Cattle digest their food through bacteria-aided fermentation, creating methane as a byproduct that’s exhaled by the animal. According to research by the UN Food and Agriculture Organization, the cattle industry accounts for about 20 percent of total human-associated methane emissions.
Interest in a greener steak may lead people to purchase grass-fed beef. According to Beef Magazine, the grass-fed beef sector has been experiencing a growth rate of 25-30 percent. But simulations of the cattle industry’s carbon footprint suggest transitioning to grass-fed beef won’t cut methane emissions.
"Finishing cattle on grass typically takes twice as long," said Dr. Jennifer Reeve, a professor of the Plants, Soils and Climate Department at Utah State University. "Obviously, they’re living twice as long, they’re producing twice as much methane, but also they’re producing more methane when they’re consuming a lower-quality diet."
She’s a member of a team of researchers at USU, who are trying to design pastures that are trying fatten cattle as quickly as grain can.
"We could reduce the methane emissions by cattle by improving their forage diet," Reeve said. "Legumes for example are a lot more nutritious than grasses. They’re also easier to digest because they have less cellulose. If you put cattle on alfalfa it’s very high quality forage, but if they’re consuming too much alfalfa at once they could bloat and suffocate. Tannin-containing forages aren’t bloat-causing and also increase the rate of gain. Preliminary data suggest that the rate of gain on these tannin-containing legumes approaches that of on grain."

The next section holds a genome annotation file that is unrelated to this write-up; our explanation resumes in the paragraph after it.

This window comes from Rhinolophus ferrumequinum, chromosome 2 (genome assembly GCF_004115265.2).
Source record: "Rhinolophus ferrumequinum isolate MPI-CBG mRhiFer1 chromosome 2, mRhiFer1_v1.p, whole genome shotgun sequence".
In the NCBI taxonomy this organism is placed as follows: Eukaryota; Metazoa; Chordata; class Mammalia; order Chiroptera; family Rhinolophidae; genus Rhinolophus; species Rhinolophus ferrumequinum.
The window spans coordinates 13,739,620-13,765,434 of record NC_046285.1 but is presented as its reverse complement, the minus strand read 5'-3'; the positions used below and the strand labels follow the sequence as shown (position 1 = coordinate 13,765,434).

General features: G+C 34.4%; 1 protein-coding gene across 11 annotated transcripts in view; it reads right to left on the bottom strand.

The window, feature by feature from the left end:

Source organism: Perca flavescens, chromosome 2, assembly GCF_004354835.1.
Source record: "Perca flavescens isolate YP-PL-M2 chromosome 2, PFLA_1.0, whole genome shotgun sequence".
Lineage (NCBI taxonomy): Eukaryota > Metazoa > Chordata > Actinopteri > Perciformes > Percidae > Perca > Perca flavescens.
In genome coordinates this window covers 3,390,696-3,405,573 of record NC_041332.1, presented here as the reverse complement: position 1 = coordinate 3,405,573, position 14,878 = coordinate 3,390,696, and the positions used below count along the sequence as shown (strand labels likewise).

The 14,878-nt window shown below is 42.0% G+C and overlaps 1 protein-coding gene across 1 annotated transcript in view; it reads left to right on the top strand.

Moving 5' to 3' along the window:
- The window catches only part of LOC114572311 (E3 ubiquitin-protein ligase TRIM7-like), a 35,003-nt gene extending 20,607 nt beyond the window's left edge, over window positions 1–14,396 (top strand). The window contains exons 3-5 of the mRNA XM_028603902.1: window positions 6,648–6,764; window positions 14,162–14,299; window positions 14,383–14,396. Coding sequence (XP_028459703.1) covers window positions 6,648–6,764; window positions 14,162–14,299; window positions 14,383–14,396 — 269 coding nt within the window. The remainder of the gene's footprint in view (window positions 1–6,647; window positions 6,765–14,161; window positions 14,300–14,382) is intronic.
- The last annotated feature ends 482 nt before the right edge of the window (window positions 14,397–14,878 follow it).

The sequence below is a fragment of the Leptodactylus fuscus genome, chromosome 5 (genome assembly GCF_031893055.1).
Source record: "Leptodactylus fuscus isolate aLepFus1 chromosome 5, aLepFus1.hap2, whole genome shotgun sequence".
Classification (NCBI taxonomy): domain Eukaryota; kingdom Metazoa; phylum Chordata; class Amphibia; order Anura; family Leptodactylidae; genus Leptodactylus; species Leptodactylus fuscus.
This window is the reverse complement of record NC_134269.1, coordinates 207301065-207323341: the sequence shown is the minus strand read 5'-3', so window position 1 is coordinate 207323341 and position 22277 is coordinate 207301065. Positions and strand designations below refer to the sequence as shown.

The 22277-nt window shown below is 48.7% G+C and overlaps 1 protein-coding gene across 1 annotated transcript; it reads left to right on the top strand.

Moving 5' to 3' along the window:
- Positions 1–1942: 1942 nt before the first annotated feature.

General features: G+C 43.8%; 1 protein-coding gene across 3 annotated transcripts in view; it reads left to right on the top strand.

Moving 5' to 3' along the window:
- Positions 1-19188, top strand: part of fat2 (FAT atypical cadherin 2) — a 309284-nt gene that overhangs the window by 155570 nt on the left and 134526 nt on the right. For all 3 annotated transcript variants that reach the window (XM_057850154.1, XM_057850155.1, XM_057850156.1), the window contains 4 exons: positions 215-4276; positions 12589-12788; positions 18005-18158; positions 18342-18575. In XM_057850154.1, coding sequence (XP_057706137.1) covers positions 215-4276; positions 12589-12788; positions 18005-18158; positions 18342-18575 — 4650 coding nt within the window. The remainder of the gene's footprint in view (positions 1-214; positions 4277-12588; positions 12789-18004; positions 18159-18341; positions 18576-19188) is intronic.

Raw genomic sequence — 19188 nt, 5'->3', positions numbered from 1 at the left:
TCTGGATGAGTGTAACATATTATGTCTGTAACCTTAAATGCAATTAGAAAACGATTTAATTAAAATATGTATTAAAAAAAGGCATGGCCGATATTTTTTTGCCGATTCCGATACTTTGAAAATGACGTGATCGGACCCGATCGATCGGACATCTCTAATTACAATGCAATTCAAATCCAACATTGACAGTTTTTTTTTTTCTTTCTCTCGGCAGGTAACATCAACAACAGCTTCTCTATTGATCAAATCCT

Reeve believes these improved pastures could mitigate the greenhouse gas emissions of the beef industry. Until then, informed consumers must choose between a locally harmful low-emissions steak, a locally beneficial, high-emissions steak, or no steak at all.